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Jazz Rock/Fusion

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Sean Trane
Prog Folk
3 stars 3.5 stars really!!!

First album from Patto, a group named after its singer's surname, released on the Vertigo label, developing a complex kind of progressive blues rock, based on the multi-instrumental prowess of Ollie Hallsall (future Tempest with John Hiseman). Completing the quartet are the raspy-voiced Mike Patto, the sturdy drummer John Halsey and pedestrian bassist Clive Griiffiths. While Patto's "progressive blues rock" label is not really that appropriate, it's quite difficult to define their music accurately as it spans from straight RnR (San Antone) to bluesier rock ala Free (Goverment Man) to jazzy stuff (Money Bag). The ugly drawing on the gatefold artwork is by the same that will do Patto's other album and took care of May Blitz's just as ugly artworks.

Most of Patto"s interest lies in their leader's (Halsall) multi-instrumental virtuoso talents, but he appears to be the main songwriter as well. If the opening side bears collectively-written tracks that flirts between blues and rock (between Humble Pie and Free) with the best track being the acoustic Time To Die and great guitar solo in the aptly-named Red Glow; the flipside belongs to him alone (if you'll except Mike Patto's lyrics credits) and presents the most interesting tracks mentioned above (Money Bag and Gov't Man), but even then, it's not unique and outside one track, it's not essential for the majority of progheads. However most of the proggyness of Patto appear in the jazz-influenced incredible guitar playing from Hallsall's , as he was quite a live attraction with his very young age. Definitely their better album. .

Report this review (#258793)
Posted Friday, January 1, 2010 | Review Permalink
Honorary Collaborator
5 stars The band Patto sprung from the ashes of sixties band Timebox who's soul tinged pop/rock was to find them little commercial success. After the departure of keyboard player Chris Holmes the remaining members took the surname of vocalist Mike Patto as the new name for the band and continued in an altogether different direction.

Although Timebox had shown signs towards the end of a more adventurous direction there was no mistaking it with Patto. They were much more of a rock band fusing powerful (sometimes) heavy rock with a good dose of jazz and a sprinkling of blues into songs with inventive structures and extended guitar workouts courtesy of their trump card, the brilliant Ollie Halsall, surely one of the most underrated guitar players to have come out of the UK. On drums John Halsey and bassist Clive Griffiths made up a fine rhythm section that could play it straight in the more rocky moments or follow the subtle twists and turns of Halsall's complex jazz excursions with ease. On top of this they had the benefit of the powerful and gritty vocals of Mike Patto who was an excellent vocalist in the classic rock tradition; another under appreciated talent.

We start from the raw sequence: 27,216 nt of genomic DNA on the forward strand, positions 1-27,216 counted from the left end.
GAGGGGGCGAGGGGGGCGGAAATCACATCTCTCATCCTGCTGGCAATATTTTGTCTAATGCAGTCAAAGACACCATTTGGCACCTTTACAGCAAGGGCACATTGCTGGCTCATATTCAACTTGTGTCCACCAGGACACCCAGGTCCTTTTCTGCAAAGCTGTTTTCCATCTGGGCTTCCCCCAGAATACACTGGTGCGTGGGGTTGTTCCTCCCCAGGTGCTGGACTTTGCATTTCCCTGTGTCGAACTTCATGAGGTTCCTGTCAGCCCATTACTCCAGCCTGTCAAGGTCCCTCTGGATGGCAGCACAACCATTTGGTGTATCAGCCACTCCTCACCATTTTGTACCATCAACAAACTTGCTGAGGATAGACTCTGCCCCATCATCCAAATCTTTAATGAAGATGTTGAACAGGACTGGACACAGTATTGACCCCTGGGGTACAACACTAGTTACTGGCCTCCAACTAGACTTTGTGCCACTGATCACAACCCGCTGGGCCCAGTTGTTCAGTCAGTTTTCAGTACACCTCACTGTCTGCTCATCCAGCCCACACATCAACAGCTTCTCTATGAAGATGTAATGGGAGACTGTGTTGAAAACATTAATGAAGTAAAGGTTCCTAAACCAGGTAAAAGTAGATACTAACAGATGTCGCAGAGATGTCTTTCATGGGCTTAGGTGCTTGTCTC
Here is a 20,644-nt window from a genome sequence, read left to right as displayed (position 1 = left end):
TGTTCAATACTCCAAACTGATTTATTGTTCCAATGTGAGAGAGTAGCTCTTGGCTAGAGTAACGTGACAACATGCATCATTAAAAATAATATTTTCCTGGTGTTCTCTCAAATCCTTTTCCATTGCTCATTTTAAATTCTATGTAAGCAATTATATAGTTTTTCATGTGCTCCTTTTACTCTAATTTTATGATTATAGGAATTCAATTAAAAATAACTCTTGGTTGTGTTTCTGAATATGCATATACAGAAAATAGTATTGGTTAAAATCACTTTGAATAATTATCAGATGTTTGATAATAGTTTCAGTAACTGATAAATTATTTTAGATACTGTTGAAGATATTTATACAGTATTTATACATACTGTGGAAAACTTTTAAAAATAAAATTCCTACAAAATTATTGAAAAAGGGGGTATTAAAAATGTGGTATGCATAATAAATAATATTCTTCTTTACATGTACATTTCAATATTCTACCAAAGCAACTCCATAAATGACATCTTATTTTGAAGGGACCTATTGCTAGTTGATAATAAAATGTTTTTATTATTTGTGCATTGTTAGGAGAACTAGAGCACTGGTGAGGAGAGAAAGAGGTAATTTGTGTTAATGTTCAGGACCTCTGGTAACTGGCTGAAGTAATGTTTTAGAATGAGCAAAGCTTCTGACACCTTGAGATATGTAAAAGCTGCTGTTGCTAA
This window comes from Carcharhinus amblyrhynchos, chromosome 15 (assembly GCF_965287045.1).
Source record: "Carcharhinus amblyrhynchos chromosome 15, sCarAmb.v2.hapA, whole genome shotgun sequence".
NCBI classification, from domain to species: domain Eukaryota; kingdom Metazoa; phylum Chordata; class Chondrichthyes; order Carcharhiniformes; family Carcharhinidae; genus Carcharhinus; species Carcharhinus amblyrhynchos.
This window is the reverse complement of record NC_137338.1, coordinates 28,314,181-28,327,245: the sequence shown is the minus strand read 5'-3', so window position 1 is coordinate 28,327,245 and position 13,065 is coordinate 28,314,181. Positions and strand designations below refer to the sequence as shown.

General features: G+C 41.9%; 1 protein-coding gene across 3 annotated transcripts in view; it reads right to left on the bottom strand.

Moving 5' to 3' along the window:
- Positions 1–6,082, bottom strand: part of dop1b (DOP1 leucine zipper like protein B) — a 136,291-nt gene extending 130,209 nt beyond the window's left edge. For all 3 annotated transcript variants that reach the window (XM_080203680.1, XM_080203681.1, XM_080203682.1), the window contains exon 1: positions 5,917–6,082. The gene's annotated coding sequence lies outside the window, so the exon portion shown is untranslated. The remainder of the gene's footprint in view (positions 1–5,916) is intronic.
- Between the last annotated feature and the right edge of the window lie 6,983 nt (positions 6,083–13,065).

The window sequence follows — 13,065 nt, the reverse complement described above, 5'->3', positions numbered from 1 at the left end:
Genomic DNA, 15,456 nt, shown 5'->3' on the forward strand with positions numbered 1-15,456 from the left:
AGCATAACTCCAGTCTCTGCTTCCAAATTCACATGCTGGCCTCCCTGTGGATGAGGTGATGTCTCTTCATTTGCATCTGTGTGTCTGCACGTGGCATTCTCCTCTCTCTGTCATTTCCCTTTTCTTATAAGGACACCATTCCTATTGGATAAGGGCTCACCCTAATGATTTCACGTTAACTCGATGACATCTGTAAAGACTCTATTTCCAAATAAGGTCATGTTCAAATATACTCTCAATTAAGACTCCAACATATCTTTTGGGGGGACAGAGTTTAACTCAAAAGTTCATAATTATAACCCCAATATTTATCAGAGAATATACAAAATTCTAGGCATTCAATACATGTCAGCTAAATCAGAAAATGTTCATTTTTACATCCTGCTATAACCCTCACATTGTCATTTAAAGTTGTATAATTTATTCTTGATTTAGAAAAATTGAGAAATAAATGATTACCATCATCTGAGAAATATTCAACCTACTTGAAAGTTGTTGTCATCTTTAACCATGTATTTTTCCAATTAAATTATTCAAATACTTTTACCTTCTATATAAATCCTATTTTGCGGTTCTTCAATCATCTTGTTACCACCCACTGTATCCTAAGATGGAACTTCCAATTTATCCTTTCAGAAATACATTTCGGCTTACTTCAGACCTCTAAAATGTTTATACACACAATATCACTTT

The production of the album, courtesy of Muff Winwood is very bare and spacious and really captures the band in the raw allowing the listener to hear every little nuance.

The album gets off to a great start with the slow build of The Man. From restrained beginnings it gradually increases in intensity into a powerhouse of a song and also introduces one of Halsall's other talents; playing vibes. Hold Me Back is a much more straightforward rock song but certainly not ordinary as Halsall's fluent guitar playing weaves as it fluctuates between riffs, licks and lead runs with few overdubs with a superb solo. Time To Die sees the band in a more mellow mood. Acoustic guitar and delicate work from the rhythm section underline a fine vocal performance. Red Glow is an album highlight and another powerful rock moment. It features perhaps Halsall's greatest solo on the album which really burns.

San Antone is a lighter but more uptempo moment which really swings with jazzy overtones and Government Man is another moment of subtle restraint; both great songs. Money Bag captures the band jamming in jazz mode, Patto's vocals not arriving until late and closing track Sittin' Back Easy is another gem moving from delicately picked guitar to a powerhouse of a riff.

Patto were also known for the humour they injected in their performances, something that doesn't really come across on this album or follow up Hold Your Fire. For that you'd need to investigate their third album Roll'Em, Smoke 'Em, Put Another Line Out which however is musically inferior to this gem of a debut and its follow up. They were never a band blessed with luck either with poor album sales, Patto died of cancer in 1979, Halsall died of a drug overdose in 1992 and Griffith and Halsey were involved in a serious car crash while touring with Joe Brown which left Griffith paralysed down one side and no memory of the Patto days apparently. A truly sad story but at least we have this startlingly good debut and even better follow up to remind us what a fantastic and undiscovered gem of a band Patto were.

Report this review (#264337)
Posted Friday, February 5, 2010 | Review Permalink